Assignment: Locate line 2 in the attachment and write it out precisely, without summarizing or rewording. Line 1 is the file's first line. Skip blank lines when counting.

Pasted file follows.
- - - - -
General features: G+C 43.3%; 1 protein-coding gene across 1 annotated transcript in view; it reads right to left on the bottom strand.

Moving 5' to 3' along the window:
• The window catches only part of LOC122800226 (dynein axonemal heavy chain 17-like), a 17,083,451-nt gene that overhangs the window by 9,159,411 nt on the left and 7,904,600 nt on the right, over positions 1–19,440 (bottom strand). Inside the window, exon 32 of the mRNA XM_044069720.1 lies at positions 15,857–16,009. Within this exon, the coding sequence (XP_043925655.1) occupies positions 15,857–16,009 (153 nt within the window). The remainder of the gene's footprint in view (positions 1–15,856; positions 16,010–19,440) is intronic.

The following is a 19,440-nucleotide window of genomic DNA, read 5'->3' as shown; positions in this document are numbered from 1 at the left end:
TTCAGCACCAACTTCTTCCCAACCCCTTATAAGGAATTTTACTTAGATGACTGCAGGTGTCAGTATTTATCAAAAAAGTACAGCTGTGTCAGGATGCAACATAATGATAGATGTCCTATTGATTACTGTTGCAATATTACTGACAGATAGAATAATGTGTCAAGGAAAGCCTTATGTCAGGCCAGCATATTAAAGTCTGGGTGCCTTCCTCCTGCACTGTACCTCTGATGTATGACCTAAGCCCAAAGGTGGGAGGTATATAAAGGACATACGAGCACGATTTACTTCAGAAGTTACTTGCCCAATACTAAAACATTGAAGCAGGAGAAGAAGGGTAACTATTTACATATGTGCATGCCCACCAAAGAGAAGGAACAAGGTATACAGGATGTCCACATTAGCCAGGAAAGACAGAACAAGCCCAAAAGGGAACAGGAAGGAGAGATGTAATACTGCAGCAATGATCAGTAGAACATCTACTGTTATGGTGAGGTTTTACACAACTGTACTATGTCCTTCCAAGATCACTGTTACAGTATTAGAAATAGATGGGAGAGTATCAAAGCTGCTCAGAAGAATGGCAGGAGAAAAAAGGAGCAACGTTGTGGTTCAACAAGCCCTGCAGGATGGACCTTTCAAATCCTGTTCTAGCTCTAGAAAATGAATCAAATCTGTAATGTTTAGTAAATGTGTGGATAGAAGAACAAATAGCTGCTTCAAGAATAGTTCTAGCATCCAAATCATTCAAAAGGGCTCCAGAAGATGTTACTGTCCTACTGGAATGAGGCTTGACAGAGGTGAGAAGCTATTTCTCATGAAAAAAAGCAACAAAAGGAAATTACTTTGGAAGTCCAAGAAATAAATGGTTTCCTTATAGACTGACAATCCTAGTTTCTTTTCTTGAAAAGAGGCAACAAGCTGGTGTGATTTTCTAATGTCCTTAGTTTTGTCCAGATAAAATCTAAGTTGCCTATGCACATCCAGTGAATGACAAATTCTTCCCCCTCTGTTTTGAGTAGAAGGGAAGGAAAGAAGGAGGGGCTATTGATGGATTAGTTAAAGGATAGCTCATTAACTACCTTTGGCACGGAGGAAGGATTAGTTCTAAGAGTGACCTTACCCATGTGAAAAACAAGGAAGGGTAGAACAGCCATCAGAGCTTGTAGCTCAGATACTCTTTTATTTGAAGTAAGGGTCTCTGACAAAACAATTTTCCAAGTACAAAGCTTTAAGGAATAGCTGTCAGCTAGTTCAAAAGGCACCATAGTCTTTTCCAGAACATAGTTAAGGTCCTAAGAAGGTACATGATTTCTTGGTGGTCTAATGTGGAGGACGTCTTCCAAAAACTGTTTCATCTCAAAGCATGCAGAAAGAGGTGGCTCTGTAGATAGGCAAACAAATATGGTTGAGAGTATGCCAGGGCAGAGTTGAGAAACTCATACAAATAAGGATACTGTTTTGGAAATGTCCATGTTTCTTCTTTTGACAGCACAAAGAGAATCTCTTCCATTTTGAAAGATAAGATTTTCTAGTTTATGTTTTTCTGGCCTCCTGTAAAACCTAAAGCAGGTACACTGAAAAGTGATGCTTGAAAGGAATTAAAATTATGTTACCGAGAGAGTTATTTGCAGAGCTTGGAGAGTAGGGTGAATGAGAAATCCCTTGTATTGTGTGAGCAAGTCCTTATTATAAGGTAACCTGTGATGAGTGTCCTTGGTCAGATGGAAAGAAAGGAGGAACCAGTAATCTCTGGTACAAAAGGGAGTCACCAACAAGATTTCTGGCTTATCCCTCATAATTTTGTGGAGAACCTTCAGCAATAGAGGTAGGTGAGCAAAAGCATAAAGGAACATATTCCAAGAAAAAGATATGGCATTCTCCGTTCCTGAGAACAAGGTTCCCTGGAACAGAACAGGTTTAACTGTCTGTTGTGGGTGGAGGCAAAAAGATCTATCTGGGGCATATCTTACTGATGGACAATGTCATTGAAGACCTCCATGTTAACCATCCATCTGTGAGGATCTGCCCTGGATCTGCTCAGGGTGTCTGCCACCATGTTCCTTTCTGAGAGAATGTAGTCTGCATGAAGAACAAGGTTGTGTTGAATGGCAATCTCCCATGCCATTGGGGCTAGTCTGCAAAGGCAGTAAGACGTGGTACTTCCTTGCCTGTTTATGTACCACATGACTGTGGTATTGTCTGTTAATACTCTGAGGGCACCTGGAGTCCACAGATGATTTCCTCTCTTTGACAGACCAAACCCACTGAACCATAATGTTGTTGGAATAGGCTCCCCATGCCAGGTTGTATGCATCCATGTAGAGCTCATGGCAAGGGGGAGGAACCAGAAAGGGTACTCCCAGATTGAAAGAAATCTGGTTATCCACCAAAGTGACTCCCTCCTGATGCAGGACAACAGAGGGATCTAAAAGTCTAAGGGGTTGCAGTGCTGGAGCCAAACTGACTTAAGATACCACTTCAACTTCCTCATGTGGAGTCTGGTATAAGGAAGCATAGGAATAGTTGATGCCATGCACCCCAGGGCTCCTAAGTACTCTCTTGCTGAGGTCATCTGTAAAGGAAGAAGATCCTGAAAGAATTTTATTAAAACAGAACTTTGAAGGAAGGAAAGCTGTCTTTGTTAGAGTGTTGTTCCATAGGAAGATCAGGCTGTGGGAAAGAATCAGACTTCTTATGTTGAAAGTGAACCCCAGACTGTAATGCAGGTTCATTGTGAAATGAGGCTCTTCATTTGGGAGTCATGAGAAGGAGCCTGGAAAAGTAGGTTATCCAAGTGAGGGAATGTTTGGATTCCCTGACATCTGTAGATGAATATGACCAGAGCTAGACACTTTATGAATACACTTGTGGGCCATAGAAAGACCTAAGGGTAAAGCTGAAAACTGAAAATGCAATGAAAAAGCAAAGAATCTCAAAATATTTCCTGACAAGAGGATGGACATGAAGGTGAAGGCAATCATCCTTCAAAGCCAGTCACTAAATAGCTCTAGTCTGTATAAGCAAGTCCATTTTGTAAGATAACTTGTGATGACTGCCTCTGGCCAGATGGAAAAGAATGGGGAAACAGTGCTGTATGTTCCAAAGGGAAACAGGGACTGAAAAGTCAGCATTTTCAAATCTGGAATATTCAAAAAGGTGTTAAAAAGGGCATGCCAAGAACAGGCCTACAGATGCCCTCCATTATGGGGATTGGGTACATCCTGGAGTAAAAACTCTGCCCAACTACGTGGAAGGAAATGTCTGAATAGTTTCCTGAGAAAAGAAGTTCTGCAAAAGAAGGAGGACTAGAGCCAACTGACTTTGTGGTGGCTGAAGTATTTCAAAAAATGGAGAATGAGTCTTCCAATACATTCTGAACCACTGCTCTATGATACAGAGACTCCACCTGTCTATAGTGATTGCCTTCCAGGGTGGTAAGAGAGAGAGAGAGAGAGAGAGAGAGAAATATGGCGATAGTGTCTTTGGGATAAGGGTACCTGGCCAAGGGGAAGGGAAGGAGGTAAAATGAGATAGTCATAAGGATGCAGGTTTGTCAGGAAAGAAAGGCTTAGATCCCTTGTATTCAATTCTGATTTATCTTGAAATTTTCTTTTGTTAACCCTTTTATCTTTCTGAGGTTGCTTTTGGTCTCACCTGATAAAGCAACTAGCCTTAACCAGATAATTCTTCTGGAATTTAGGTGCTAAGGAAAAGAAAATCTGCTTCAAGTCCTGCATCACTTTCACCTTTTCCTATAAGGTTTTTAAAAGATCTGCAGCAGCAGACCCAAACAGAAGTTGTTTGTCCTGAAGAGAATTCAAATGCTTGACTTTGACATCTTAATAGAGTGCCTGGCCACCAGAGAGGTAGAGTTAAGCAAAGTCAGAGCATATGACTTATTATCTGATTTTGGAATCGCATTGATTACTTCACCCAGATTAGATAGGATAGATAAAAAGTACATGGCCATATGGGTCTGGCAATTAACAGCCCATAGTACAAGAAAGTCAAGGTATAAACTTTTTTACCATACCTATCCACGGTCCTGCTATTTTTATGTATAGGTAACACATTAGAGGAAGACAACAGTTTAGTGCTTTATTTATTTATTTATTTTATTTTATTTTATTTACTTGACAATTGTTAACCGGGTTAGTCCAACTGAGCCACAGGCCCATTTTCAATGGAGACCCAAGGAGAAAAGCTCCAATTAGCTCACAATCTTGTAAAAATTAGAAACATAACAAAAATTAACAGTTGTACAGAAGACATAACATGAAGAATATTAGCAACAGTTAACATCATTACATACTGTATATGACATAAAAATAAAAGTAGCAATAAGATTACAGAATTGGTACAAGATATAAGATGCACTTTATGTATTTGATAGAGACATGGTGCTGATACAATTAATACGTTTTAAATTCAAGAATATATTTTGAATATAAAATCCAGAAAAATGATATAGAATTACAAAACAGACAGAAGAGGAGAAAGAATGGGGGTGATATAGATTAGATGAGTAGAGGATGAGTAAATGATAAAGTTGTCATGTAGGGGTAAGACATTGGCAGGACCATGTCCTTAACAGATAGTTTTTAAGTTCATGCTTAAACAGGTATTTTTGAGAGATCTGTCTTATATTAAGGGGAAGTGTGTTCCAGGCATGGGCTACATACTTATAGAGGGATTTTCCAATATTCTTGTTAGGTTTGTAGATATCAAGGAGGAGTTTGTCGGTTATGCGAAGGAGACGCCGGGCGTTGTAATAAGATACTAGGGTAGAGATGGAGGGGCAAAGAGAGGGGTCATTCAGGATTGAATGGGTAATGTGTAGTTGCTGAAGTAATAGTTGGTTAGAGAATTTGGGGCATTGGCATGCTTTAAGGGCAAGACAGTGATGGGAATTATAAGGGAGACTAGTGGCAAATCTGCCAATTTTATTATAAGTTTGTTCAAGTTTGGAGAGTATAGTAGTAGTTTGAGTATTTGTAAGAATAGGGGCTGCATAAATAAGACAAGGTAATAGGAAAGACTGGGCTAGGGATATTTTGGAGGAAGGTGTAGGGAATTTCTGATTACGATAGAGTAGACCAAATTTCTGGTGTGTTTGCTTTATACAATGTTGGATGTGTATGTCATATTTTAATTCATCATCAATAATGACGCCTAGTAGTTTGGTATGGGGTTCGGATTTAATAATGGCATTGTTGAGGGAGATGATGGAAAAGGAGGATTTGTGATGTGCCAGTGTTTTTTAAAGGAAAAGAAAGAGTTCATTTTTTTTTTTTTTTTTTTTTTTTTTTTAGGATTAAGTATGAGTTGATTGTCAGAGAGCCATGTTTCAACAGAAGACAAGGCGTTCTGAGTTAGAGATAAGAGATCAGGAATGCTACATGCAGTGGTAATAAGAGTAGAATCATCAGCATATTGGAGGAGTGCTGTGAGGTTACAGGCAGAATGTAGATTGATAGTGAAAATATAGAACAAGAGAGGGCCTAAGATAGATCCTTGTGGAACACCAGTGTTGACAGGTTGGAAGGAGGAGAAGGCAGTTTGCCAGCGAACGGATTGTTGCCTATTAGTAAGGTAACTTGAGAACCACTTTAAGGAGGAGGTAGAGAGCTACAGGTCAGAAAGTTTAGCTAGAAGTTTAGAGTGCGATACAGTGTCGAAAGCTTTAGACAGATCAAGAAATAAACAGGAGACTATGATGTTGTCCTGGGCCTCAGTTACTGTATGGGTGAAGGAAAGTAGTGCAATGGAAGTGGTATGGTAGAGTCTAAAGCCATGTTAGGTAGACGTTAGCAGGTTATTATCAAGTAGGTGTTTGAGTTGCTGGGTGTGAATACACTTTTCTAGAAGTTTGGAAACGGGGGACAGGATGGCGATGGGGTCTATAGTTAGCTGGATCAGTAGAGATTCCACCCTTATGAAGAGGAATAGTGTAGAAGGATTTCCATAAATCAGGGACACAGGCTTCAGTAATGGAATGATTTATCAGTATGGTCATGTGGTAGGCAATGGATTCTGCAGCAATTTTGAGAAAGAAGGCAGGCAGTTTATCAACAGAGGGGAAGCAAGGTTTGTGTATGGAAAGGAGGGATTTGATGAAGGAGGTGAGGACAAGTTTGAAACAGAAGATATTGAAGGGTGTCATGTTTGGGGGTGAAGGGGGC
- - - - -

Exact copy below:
Moving 5' to 3' along the window: